• Fleabag (season two)
    • Knives Out
    • Blazing Saddles
    • The Men Who Stare At Goats

    We’d seen Blazing Saddles and The Men Who Stare At Goats before, and we’d also seen season one of Fleabag, but Knives Out was new to us. Emmi recommended it, so I think we’ll probably be watching her other recommendation — The Hangover — pretty soon.

    Any other recommendations out there?

  • Fun With Alice And Bob

    I moved my SSH and PGP certificates to my new machine, and setting them up meant visiting a few cryptographic sites (to remember how to do it, and also just because). That means I spent a lot of time in that world, where “Alice” and “Bob” (and so on, alphabetically) are the main actors in usage scenarios: Alice sends a message to Bob, but maybe Clara intercepted it, how does Bob know the message is secure? Well, Alice encrypts her message and signs it with… Tedious, tedious, but now it’s done, and I can securely access my online accounts as well as send/receive encrypted email, which is sort of like being the only person with a phone — who can you call? — but still: I once thought it was cool, and now I have it back.

    Auld Acquaintance

    This past weekend was sort of the end of the holiday season for us: we saw friends we’d missed during the holidays. Friday night we did some bar-hopping with Doug & Lori, then Saturday was a “Festivus party” at Eric & Kris’s place (where we saw D&L again) lots of catching up and the usual merriment, it was a really nice night.

    Movie Night

    We saw “Uncut Gems” the other night. I don’t recommend it: the acting and the cinematography were all good, but the characters (especially the protagonist) were annoying and unsympathetic, and the plot, as Anne put it, was “a 2-hour panic attack.” Ugh.

  • Divorce Story

    We saw Marriage Story last night over at SteelStacks. I’d heard a lot of good things about it, and it was really a good movie, but it was not a feel-good story. The basic gist is that it follows one couple through their divorce and custody battle, always a knee-slapper…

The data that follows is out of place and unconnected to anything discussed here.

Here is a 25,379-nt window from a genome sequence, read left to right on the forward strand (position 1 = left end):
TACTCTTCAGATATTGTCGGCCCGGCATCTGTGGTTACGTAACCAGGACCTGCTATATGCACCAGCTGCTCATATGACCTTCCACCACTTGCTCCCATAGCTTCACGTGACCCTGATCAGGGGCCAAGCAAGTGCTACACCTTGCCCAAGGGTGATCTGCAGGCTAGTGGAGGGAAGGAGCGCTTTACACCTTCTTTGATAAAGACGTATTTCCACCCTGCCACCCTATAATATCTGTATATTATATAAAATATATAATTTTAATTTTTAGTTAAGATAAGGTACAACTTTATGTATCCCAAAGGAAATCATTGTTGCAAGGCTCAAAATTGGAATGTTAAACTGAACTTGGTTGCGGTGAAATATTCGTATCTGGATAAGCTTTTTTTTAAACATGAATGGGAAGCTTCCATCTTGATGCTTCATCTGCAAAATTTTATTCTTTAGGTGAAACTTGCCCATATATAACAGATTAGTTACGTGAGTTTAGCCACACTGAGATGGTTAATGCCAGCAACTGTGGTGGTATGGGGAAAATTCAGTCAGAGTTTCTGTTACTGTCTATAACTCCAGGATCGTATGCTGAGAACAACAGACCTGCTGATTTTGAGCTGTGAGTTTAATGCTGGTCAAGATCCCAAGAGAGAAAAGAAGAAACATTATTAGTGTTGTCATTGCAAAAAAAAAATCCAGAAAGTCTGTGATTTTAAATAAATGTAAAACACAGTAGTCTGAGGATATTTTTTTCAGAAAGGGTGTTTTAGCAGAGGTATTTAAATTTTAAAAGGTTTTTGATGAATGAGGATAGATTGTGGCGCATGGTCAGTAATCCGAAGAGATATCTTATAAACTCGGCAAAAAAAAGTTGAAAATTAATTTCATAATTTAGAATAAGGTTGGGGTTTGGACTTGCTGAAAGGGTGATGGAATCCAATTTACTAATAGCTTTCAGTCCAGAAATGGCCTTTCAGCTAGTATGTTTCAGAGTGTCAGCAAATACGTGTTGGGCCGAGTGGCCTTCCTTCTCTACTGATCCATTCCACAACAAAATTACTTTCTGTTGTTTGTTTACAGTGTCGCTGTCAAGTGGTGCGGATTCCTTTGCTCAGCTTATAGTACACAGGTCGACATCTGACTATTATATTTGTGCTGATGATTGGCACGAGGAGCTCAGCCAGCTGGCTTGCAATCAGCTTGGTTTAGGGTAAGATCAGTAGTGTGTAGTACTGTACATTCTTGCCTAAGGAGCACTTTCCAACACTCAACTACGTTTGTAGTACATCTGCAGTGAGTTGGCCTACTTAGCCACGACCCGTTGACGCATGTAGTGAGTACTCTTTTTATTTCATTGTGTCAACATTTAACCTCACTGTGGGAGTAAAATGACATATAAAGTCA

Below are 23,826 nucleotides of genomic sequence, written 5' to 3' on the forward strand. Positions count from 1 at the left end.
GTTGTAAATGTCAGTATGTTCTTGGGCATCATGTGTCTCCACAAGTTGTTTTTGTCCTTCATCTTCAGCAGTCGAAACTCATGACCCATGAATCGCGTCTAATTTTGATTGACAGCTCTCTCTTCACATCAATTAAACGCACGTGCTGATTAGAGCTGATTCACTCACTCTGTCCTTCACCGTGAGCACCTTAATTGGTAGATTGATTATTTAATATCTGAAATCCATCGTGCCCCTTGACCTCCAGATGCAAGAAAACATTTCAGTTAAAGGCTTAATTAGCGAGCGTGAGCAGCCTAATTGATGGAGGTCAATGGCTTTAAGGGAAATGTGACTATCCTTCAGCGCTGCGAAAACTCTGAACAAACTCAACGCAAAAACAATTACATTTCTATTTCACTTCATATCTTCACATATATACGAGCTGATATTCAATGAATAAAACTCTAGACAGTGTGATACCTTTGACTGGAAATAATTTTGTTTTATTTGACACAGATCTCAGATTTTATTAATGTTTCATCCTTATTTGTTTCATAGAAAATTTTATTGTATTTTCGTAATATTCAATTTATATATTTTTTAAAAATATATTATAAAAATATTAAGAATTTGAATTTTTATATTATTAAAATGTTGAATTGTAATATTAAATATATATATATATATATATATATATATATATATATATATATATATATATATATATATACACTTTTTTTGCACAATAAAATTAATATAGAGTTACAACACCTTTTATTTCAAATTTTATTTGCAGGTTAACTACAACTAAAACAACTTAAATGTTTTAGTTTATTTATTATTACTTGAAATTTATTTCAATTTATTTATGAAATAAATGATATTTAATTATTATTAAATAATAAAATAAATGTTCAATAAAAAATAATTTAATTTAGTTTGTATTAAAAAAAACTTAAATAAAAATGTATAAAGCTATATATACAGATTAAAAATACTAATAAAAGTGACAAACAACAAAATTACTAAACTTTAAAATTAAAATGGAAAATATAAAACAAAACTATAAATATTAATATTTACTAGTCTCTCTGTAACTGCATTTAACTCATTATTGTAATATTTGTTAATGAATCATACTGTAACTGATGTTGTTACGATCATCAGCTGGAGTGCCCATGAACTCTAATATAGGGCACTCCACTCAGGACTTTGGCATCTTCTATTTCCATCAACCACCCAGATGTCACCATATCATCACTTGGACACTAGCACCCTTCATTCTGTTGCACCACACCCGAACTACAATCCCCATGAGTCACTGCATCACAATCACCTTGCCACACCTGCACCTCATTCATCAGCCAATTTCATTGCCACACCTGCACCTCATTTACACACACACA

Basically a character study (of the couple as individuals, and as a couple), the movie had some really good acting, fueled by serious star power — Scarlet Johannson and Adam Driver, plus Laura Dern, Alan Alda, Ray Liotta and Wallace Shawn (that guy from The Princess Bride). Unfortunately, the movie tended to “showcase” the actors at times, almost as if it were a vehicle for a break-out star, or multiple ones.

    The plot itself was a bit boring. Conflict is at least the precursor to drama, or should be, and conflict was baked into the story, but this thing moved like a sporting event you couldn’t care less about: sooner or later it will end, with some final score, and everyone will move on. And that’s what happened — the lawyers even advised their clients that this would be so.

    In the end, I’m glad I saw this, but my final take-away is that its makers think it’s better than it really is.

  • Not Quite The Borg

    One more piece of software I added: Jaspersoft Studios, a program to design and generate reports from various data sources. I use this because — unlike other report programs I have tried — it works well with PostgreSQL, the database I like to use, but it can be a bear to use since it has a lot of moving parts.

    There are two ways to use Jasper Reports: one is as a standalone program, and the other is as a plug-in to the Eclipse IDE, which I happen to like using, and which I use nowadays for almost all my coding. I downloaded the standalone program first, but it looked so much like an Eclipse product it reminded me that there was a plug-in — this would be just one more thing that I could run from my single IDE to rule them all. So, I installed the plugin.

    What I got, plug-in and standalone package, was version 6.10, and it really looked beautiful. Unfortunately, as soon as I started to use it, I found that it was too broken to use… Jasper Reports is mostly like a graphical page layout program, where text and other elements can be moved and resized on the page, but the elements here wouldn’t move or resize. Which is bad.

    It took me a day to find information on the problem. I never did find a solution but I did find a workaround: just use an earlier version. That’s what I did, installing standalone version 6.8; Eclipse will have to wait until I learn how to add older plug-ins.

    Anyway, the program works fine now, and still looks beautiful. I used it today to make a table of bike rides from my database, natch.


    I just got the latest Jeff VanDermeer novel, Dead Astronauts. This is set in the same story-universe as his Borne and A Strange Bird, and some of his short stories, but it is supposedly far more complex and experimental. More on this after I get through the first page…